Huey Lewis and the News were the first band I ever saw live in concert (Meadowbrook, 1988, Small World Tour). I don't remember the first tape that I ever purchased. I doubt it was one of Huey's, but I definitely owned all three of the aforementioned albums as well as their chart-topping 1983 album Sports. If you were never into Huey Lewis and/or the News, you might not get as much enjoyment out of this several thousand word dissection of Sports, but you will probably agree that it's the most insightful analysis of Lewis' career since American Psycho. If all of this hasn't piqued your interest because you never liked Huey Lewis and the News in particular or saxophone-heavy pop music in general, you should appreciate that the only two members of the band, past or present, that have their own Wikipedia pages are Huey Lewis, of course, and saxophonist Johnny Colla.

Sunday, May 15, 2011

Paradise By The Oven Light

I've probably been spending less time cooking since becoming a dad, but it feels like I've been doing it a lot more. That's probably because instead of cooking a couple times a week, I now cook once a week and attempt to make enough food in that one session to last four or five days.

That usually means making one big dish, though this week I did things differently and grilled some corn and chicken thighs and baked a meatloaf. I'm not entirely sure what happend, but I somehow managed to make the most delicious meatloaf I've ever made. I started with an old recipe and then deviated from it in several places due to a lack of ingredients, but the end result was much better than it would have been had I been able to cook it to spec. I'm going to attempt to transcribe what happened in the kitchen today so I can hopefully make it again.

1 lb ground turkey (dark meat)
1 lb ground beef (85/15)
1 medium onion, chopped
2 eggs
1/2 cup old fashioned oats
1/2 cup Italian style bread crumbs
1/4 cup pasta sauce (estimated)
1/8 cup chili sauce (estimated)
1-2 tbs barbecue sauce (estimated)
2 tsp Worcestershire Sauce
1/2 tbs garlic powder
2 tsp salt
1/2 tsp black pepper
1/8 tsp Sriracha sauce (estimated)
1/2 cup ketchup

Mix everything (except the ketchup) in a bowl, put it into a loaf pan, cover it with foil, and bake at 400 degrees for 30 minutes. After 30 minutes, take off the foil, reduce the heat to 350 degrees, brush the top of the loaf with the ketchup, and bake another 45-60 minutes.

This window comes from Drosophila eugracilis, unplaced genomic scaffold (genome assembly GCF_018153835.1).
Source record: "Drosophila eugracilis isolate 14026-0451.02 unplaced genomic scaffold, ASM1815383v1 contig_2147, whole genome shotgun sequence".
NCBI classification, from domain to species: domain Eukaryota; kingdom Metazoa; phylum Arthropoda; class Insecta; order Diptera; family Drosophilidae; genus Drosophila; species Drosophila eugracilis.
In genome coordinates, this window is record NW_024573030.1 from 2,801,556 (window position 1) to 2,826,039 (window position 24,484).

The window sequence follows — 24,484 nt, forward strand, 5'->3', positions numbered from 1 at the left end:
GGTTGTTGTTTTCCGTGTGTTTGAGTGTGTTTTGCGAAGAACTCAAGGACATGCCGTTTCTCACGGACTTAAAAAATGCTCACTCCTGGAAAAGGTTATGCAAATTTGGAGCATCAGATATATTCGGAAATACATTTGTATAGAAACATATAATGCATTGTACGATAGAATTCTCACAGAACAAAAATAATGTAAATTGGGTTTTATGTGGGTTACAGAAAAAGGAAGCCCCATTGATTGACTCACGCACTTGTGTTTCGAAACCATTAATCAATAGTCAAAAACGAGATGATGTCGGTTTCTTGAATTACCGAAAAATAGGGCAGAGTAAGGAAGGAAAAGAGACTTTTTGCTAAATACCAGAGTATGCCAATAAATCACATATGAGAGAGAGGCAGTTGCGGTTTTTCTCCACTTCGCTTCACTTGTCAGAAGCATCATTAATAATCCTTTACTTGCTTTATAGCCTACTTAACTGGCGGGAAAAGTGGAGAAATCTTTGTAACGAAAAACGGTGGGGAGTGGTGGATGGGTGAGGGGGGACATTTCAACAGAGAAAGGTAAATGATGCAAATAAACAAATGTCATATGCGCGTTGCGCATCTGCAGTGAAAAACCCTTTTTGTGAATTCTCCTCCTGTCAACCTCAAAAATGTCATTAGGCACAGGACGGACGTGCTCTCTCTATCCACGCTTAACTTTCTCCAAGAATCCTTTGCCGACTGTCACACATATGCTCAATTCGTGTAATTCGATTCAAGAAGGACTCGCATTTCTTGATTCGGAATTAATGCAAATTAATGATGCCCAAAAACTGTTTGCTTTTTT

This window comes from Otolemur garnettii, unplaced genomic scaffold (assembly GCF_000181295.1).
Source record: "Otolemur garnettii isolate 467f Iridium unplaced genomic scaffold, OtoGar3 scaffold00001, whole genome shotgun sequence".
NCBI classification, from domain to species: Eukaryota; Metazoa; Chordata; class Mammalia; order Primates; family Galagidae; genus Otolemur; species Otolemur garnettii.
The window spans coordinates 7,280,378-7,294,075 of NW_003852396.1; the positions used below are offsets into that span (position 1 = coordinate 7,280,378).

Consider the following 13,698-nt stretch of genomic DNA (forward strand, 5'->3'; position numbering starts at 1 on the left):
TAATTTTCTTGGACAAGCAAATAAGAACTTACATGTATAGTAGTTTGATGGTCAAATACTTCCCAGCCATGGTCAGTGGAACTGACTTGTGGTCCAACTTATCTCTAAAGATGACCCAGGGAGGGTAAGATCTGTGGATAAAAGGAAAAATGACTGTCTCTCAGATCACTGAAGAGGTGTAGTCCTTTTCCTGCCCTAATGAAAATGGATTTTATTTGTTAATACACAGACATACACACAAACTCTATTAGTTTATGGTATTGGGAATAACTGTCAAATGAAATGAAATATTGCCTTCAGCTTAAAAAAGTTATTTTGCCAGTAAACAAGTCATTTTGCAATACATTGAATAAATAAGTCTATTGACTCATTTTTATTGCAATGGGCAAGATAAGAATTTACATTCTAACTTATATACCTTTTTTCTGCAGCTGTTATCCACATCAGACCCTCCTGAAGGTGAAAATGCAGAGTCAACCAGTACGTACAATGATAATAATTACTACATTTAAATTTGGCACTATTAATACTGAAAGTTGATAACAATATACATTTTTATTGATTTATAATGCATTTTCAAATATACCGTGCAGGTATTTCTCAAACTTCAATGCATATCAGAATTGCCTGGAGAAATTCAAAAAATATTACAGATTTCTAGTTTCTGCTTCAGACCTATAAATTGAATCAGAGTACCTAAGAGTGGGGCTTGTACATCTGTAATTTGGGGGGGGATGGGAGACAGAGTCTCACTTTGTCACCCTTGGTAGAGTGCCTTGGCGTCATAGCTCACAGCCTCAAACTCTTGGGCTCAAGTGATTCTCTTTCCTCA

Tuesday, March 29, 2011

Take a Swipe

Swipely was featured on channel 10's Southern New England Spotlight during tonight's edition of the 7 o'clock news. If you look really closely, you can see me hard at work in the background around the 1:06 mark of the video.

The coverage is definitely more positive than the last time an employer of mine was featured in the local news.

Sunday, March 27, 2011

Francis "Monk" LaValley

My grandfather, Francis "Monk" LaValley, passed away peacefully on March 13, a few weeks shy of his 91st birthday. My grandfather was a quiet man. For a long time, I assumed that his nickname was a reference to his quiet demeanor. When I finally asked him about it a few years ago, I learned that it was actually a reference to a football star of his childhood, Stanford All-American Jim "Monk" Moscrip. He earned the nickname playing backyard football as a boy and it stuck with him for the rest of his life.

In many ways, his life was the story of America in the 20th century. His parents immigrated to the US from Quebec, and if I remember correctly, his mother never really learned much English. While he wasn't bilingual, he did retain a little bit of French, which he would occasionally interject into conversation. He served in the Army Air Forces during World War II. I don't know much about his war experience because I never really asked him about it and he never really talked about it. I know that he went over to Europe aboard the Queen Mary, served as a mechanic, and spent most of his time in England. After coming home, he settled into a solid blue-collar career as a tool & die maker and raised a family. He was a sports fan, a league bowler, an avid fisherman, and a lifelong Ohioan.

My favorite memories of my grandfather are from summertime visits when my parents would send my brother and me down to Columbus for a few days with Grandma and Grandpa. Their house was a wonderful place full of toys and games that we didn't have at home and the special kind of love and attention that only grandparents can provide. It was during those visits that my grandfather really shared his interests with us. He'd take us fishing and take us to the bowling alley. While I never developed into much of a fisherman and only spent a couple of years in organized bowling, I always enjoyed our trips to the lake and the lanes.

One interest that my younger self did have in common with him was an interest in drawing. He had an artistic side that he didn't often show, but he could make a pretty mean freehand sketch. He always enjoyed looking at my doodlings and would occasionally pull out his pencil and join in.

I didn't see him as often in his later years and his declining health made it impossible for him to enjoy most of his old pastimes, but he was always up for a game of cards right to the very end. I'm thankful for all of the time that we got to spend together. He never gave me much in the way of advice or guidance, but he didn't really have to, he just did what needed to be done and let his actions speak for themselves.

Monday, January 03, 2011

Make Room For Baby

Repainting is probably the most universal rite of passage for first time homeowners. Nearly four and a half years into home ownership, we've finally managed to make it though that rite thanks to the impending birth of our first child. After several days of work and several coats of paint, here's the finished product.

I think it came out pretty well. Here's a gallery with some more shots from around the room.